If you do not immedatly understand what a part of code does, write a new function for it.

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I don't think it matters how many lines it has...as long as it's efficient.

Any code that can be reused anywhere in your codebase should be moved to another function/method in the same class or a shared class and called.

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Size does matter - readability is very important, and when confronted with a wall of text, we programmers (being all efficient) glaze over the function. I know, we all like to pretend we don't, but we do. –  corsiKa Jun 4 '10 at 18:49
You can make code readable without creating more functions. –  Ed B Jun 4 '10 at 18:51

I've heard the screen size metric before too but obviously not intended to be a hard limit or to scale with monitor size. It's just intended to convey the principle of DRY and that keeping functions as small as possible is one of the best ways to write code that can scale (in project size).

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Let's assume that the no part of the function is used anywhere else i.e. disregard DRY principle. Changed the question regarding DRY principle. –  hIpPy Jun 4 '10 at 18:47
Part of the function may not be used anywhere else today, but what about tomorrow or next year? When you come back to the code and need to use that piece of functionality, is it readily available in its own function or will you have to pry it out of an existing function? When you get to that point, it might be too much work or too destabilizing to re-factor the old function, so you just copy the piece you want. This is a major way in which DRY gets violated. You'll very rarely regret making an extra function or class but you'll often regret NOT doing it. –  bshields Jun 4 '10 at 19:13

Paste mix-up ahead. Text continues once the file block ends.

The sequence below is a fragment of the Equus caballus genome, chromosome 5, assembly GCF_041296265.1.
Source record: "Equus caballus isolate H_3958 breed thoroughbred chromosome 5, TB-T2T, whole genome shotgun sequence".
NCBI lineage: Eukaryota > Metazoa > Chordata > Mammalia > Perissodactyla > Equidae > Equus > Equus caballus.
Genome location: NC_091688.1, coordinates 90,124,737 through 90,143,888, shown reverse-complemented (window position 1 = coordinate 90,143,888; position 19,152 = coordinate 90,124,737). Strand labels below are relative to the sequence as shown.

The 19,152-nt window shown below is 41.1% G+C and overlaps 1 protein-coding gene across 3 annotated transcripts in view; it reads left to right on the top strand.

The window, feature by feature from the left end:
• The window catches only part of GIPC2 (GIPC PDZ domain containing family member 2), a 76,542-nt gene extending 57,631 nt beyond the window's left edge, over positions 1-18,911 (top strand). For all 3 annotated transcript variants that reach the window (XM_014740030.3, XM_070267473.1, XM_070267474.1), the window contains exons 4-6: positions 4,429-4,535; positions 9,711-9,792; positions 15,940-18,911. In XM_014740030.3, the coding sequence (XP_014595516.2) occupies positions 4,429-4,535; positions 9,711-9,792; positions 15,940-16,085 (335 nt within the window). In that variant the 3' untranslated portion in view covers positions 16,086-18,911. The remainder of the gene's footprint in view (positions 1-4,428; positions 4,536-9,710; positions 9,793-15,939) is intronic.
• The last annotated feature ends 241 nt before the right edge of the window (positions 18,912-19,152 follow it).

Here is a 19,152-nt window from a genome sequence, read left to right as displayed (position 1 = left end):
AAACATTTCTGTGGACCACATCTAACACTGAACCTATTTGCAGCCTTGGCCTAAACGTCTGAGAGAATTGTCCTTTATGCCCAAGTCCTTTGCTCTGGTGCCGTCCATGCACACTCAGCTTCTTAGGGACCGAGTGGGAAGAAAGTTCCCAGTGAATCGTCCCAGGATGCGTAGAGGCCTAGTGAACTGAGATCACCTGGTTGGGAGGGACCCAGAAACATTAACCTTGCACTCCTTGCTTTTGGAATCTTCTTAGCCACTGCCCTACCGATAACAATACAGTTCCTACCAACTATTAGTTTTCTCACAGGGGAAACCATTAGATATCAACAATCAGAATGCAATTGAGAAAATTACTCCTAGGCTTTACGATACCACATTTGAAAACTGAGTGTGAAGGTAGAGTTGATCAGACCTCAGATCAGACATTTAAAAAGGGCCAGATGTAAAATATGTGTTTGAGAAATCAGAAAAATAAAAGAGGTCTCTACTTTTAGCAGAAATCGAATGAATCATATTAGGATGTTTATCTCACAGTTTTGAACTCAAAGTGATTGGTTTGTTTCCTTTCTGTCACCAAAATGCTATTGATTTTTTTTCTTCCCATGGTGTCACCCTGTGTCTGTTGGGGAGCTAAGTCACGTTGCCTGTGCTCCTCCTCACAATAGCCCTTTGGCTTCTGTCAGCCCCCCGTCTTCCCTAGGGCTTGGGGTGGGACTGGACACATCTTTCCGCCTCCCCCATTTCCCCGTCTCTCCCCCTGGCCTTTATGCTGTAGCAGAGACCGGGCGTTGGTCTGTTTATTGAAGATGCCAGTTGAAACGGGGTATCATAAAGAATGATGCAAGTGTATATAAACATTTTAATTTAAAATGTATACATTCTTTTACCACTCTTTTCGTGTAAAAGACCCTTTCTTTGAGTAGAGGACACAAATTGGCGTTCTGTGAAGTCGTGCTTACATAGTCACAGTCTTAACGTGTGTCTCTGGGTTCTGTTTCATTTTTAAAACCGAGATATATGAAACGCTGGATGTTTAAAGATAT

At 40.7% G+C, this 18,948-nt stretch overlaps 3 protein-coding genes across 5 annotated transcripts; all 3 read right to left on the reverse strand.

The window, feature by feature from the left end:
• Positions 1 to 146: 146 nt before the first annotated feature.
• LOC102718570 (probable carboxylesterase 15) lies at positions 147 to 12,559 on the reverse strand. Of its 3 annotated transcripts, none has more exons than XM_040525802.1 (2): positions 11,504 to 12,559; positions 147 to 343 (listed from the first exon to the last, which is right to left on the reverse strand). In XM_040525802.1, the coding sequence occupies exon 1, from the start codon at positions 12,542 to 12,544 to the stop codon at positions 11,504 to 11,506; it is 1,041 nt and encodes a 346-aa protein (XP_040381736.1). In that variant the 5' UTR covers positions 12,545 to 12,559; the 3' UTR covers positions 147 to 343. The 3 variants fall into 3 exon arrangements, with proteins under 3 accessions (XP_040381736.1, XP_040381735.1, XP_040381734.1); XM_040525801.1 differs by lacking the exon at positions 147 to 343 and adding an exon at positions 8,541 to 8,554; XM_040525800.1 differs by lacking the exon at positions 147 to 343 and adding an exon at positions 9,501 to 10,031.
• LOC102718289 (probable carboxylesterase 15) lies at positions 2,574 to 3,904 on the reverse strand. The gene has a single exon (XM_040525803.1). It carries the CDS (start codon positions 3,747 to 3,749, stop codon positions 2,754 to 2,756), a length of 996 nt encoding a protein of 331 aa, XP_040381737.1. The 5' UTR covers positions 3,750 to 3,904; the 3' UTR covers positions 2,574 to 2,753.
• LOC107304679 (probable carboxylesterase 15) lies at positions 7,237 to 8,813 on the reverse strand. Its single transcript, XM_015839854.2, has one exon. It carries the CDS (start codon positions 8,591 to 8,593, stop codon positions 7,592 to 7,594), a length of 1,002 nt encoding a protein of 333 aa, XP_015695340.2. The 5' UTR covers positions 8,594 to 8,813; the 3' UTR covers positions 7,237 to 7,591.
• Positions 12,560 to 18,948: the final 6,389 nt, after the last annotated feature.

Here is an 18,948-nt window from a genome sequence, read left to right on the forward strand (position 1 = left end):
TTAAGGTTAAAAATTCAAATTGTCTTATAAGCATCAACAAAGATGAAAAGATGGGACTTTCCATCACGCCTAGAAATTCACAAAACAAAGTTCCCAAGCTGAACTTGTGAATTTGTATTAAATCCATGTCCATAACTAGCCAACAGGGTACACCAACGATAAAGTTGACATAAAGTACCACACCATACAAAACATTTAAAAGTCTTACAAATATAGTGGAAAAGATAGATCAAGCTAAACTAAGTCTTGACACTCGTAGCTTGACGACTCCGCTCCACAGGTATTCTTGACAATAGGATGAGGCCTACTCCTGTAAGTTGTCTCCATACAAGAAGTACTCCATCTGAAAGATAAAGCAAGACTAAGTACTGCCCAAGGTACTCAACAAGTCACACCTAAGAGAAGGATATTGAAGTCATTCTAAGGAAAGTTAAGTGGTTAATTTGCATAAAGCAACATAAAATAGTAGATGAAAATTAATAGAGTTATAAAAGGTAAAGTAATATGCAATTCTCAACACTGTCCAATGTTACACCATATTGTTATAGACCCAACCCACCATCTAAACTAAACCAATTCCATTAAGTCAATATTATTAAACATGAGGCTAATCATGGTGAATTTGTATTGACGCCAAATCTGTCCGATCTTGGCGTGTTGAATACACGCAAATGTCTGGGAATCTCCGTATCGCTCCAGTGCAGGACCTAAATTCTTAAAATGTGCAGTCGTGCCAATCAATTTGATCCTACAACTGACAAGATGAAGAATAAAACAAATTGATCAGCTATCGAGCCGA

The Linux Kernel Coding Style document says:

Functions should be short and sweet, and do just one thing. They should fit on one or two screenfuls of text (the ISO/ANSI screen size is 80x24, as we all know), and do one thing and do that well.

Now, I realize this is in the context of kernel code, but I think some of the points it makes re: function length are generally valid. Find a copy here. The section on functions is Chapter 4.

All in all, function length shouldn't be constrained by some artificial rule; factor stuff out if it makes sense, and because it makes stuff easier to read, but the rule about 1-2 screens is not written in stone.

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this is just an opinion from an oo-perspective:

i prefer to keep my methods in logical units of work and dont really care about metrics like LoC. this makes it also quite easy to properly name your methods, and keeps them from getting bloated.

a very trivial functional example would be instead of having a function that calculates the fibonacci sequence inline in a loop i would add a successor(int a,int b) function, that gets called by the fibonacci() function.

a more complex example in oo fashion would be a http client that performs a GET request. i'd break that up into something like this:

Connection getConnection(String host, int port)
Request createRequest(String[] params)
void sendRequest(Request r)
String getResponse(Connection c,Request r)
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Functions should be exactly small enough to do their job, but no smaller.